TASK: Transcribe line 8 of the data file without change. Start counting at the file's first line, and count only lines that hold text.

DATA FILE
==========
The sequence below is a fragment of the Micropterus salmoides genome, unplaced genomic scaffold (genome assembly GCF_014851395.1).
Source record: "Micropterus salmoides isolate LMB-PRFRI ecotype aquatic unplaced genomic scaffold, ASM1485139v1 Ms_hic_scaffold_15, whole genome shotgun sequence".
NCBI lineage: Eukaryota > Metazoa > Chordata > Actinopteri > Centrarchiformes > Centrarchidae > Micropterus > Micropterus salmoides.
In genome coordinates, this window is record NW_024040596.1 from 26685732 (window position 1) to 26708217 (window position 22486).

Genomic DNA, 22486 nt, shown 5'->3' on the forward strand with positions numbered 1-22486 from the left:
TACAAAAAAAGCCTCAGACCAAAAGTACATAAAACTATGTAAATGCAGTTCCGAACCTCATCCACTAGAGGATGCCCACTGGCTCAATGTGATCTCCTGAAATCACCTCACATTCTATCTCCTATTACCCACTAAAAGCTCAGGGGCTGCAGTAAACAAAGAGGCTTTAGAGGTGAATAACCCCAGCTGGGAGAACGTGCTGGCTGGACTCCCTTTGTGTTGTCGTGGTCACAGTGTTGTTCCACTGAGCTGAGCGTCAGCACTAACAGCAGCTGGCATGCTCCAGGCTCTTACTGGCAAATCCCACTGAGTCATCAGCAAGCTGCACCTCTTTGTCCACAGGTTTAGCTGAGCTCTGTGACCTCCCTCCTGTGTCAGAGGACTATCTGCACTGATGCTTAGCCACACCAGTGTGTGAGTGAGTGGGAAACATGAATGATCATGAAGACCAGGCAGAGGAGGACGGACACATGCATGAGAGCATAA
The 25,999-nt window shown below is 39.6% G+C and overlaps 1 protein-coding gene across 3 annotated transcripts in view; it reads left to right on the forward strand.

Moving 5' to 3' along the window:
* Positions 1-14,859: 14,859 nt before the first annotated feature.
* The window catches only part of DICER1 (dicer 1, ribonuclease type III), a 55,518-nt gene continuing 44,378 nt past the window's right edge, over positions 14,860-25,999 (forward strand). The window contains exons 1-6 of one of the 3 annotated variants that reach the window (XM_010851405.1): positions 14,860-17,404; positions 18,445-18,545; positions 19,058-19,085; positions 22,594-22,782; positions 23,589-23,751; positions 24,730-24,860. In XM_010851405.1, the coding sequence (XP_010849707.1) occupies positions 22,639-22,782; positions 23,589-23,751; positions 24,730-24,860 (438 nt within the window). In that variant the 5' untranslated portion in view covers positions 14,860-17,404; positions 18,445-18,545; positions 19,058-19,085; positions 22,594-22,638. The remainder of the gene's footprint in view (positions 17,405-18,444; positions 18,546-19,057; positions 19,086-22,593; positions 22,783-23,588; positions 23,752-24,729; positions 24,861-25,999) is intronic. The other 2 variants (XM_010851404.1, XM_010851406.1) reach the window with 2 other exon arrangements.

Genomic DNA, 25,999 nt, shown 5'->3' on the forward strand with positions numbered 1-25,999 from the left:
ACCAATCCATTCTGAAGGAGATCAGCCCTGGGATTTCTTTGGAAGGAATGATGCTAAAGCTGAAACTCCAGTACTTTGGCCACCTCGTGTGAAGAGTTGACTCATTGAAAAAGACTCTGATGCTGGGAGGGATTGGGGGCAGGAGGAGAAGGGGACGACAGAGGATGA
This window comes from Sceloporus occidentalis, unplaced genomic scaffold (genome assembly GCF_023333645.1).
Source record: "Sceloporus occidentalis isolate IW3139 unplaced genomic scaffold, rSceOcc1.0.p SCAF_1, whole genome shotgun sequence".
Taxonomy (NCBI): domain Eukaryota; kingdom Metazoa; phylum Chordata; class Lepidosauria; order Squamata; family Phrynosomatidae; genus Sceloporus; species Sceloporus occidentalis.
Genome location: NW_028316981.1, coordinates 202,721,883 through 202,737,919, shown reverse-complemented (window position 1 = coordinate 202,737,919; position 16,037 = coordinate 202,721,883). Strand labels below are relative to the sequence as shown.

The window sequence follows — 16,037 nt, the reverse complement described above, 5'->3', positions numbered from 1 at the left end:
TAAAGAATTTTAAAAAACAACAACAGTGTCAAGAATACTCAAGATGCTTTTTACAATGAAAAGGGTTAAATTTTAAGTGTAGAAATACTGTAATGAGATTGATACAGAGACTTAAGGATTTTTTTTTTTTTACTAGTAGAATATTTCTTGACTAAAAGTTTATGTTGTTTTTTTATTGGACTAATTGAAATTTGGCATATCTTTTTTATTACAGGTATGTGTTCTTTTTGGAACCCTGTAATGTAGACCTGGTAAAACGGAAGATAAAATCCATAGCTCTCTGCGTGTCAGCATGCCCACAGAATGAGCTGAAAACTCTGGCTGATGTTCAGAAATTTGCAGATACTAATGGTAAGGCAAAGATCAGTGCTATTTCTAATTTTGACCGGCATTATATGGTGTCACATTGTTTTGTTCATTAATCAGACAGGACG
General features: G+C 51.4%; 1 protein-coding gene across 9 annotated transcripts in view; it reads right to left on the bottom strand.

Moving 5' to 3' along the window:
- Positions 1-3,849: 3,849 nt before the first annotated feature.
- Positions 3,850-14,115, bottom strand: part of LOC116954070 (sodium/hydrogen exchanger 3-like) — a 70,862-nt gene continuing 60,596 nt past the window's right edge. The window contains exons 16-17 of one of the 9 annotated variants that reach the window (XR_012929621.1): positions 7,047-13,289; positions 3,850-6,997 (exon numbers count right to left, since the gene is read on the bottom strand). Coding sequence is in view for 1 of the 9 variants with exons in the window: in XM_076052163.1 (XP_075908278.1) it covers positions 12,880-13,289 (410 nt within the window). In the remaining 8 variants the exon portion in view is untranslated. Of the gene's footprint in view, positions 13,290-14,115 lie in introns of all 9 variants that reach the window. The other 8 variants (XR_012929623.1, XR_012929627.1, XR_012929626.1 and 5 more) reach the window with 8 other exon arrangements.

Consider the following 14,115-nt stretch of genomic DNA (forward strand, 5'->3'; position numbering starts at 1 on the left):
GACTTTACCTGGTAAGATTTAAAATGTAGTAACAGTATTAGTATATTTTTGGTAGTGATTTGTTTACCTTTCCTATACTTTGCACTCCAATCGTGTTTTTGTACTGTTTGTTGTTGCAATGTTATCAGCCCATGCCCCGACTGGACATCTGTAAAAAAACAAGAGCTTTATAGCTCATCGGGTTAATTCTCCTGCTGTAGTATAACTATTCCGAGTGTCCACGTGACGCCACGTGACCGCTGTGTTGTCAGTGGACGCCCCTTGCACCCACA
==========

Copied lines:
Moving 5' to 3' along the window: